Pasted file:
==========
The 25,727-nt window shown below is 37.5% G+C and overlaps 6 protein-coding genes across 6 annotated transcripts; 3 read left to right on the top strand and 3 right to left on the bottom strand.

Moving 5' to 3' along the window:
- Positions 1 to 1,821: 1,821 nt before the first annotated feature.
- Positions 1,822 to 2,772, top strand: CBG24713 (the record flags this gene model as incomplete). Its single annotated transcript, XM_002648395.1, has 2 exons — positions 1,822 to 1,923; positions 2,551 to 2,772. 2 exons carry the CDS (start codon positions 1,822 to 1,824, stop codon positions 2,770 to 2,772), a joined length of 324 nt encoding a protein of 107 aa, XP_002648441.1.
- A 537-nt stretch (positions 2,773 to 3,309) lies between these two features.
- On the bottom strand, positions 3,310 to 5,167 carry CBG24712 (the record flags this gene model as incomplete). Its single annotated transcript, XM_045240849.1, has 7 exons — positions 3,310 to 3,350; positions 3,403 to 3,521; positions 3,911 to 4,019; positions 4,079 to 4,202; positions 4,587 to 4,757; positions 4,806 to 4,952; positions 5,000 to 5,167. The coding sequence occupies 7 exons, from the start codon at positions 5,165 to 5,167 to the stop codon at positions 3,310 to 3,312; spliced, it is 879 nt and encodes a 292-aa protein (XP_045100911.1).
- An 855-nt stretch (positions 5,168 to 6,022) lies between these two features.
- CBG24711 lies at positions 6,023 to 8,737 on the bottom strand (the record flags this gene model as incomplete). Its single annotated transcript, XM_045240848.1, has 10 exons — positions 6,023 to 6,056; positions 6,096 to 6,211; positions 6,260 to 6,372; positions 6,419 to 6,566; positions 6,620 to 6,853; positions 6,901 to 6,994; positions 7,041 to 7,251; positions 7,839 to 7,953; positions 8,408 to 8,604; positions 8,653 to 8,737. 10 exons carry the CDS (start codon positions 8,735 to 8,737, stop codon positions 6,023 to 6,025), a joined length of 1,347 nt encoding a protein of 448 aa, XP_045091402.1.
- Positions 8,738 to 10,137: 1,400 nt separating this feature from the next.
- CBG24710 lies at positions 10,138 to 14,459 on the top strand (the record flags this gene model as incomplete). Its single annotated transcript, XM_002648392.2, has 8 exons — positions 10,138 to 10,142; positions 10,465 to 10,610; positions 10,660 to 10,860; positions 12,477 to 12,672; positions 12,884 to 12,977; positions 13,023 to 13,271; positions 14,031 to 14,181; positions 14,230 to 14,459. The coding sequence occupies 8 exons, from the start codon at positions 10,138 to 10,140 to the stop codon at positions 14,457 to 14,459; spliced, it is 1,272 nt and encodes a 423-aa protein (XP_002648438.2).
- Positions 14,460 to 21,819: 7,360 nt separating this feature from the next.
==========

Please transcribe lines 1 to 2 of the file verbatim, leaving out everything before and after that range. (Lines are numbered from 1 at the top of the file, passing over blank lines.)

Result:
The 25,727-nt window shown below is 37.5% G+C and overlaps 6 protein-coding genes across 6 annotated transcripts; 3 read left to right on the top strand and 3 right to left on the bottom strand.

Moving 5' to 3' along the window: